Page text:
Devon Energy's announcement last November, that it was selling off all of its non-North American assets, including its Gulf of Mexico holdings, briefly sent DVN stock sharply lower. The thinking on the street was that Devon was not only selling its crown jewels, but might be cutting the 'E' out of its E&P designation. At the time, Devon estimated that its asset sale might fetch as much as $7.5 billion on the open market. Fast forward to the present, and announced asset sales to-date total in the neighborhood of $10 billion with still more assets on the market and expected to sell by year-end.
While the market reacted negatively to Devon's plan, understandably, investors failed to focus on the then hard to foresee positives. Recent events are reminding investors that Gulf assets are expensive to insure and entail a fair amount of risk, and while there was no significant hurricane activity in the Gulf Area last year, climatologists have been warning that global weather patterns suggest that the 2010 hurricane season could be far worse than 2009. To be certain, there is no way of knowing what kind of hurricane season will unfold. What is certain is that deep water drilling requires massive amounts of capital and when deep water discoveries are made, the investment required to bring the found resources to market involves not only monumental costs, but in many cases take years to bring online. Add to that the variety of risks that exploration companies face in drilling around the world, I cite Nigeria, Argentina, and Peru as the more obvious examples, and Devon's success in ramping up production in its substantial North American shale play portfolio demonstrates either prescience or old fashioned good luck. Either way, the decision was timely.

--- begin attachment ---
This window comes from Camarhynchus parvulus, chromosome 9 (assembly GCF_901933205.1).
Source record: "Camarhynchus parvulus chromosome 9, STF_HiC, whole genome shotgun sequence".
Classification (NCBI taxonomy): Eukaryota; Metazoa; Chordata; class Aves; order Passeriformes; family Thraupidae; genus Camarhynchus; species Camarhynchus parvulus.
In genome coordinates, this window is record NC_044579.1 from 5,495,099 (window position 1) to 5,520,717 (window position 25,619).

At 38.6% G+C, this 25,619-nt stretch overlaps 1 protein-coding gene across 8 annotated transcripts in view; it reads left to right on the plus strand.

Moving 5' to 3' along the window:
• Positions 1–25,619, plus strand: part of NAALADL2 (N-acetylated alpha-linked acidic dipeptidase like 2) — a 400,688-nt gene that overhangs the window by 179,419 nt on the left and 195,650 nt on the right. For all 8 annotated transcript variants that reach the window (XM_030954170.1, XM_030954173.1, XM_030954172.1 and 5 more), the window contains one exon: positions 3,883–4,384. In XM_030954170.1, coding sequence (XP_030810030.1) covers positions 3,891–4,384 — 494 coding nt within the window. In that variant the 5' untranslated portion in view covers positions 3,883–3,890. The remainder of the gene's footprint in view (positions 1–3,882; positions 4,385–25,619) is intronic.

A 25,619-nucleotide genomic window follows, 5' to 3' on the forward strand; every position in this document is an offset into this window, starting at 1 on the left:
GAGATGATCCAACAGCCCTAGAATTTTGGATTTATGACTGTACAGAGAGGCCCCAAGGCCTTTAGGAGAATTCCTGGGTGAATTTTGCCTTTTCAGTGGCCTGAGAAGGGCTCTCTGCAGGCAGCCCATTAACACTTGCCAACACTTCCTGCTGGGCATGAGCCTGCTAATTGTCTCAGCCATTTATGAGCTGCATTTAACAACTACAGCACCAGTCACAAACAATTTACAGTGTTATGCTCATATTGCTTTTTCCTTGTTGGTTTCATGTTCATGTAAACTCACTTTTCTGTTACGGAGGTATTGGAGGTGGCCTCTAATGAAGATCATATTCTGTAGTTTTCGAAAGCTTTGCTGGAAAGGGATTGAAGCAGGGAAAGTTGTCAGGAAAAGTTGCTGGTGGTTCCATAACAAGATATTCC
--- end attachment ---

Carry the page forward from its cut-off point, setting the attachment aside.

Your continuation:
The catastrophic impact of the explosion and sinking of Transocean's Deepwater Horizon drilling rig is a huge setback to offshore drilling interests in North America. While the economic cost directly attributable to the spill will not be known for years, clearly, there will likely be a slowdown in exploration and possible increase in the costs for deep water drilling going forward. Given the magnitude of the BP spill, it is unlikely that the US Government will go forward with plans to open up new areas for development offshore. As a result, onshore assets become all the more appealing.
For Devon, the timing was perfect. It will receive far more than expected for its offshore assets and given the current news in the Gulf, undeveloped asset values will likely drop going forward. While it is not entirely clear how Devon will spend the $10 billion it receives for its offshore assets, the most likely scenario is that Devon will shore up its balance sheet and put itself in excellent position to make opportunistic acquisitions in and around the various shale plays it is involved in going forward. Add to this the fact that assessing the risk and value of a pure play land based North American energy producer is far less complex than attempting to assign valuations to producers with far flung assets and Devon becomes a much easier to evaluate acquisition target should the North American natural gas industry continue to consolidate.
The company is well positioned to ride out the current environment of low natural gas prices and to benefit from an eventual uptick in natural gas prices. It is unlikely that the spread between the energy equivalent between natural gas and crude oil will be sustained. Either crude oil prices will come down or natural gas prices will rise. Either way, Devon is well positioned for a turnaround.
Disclosure: Long Devon Energy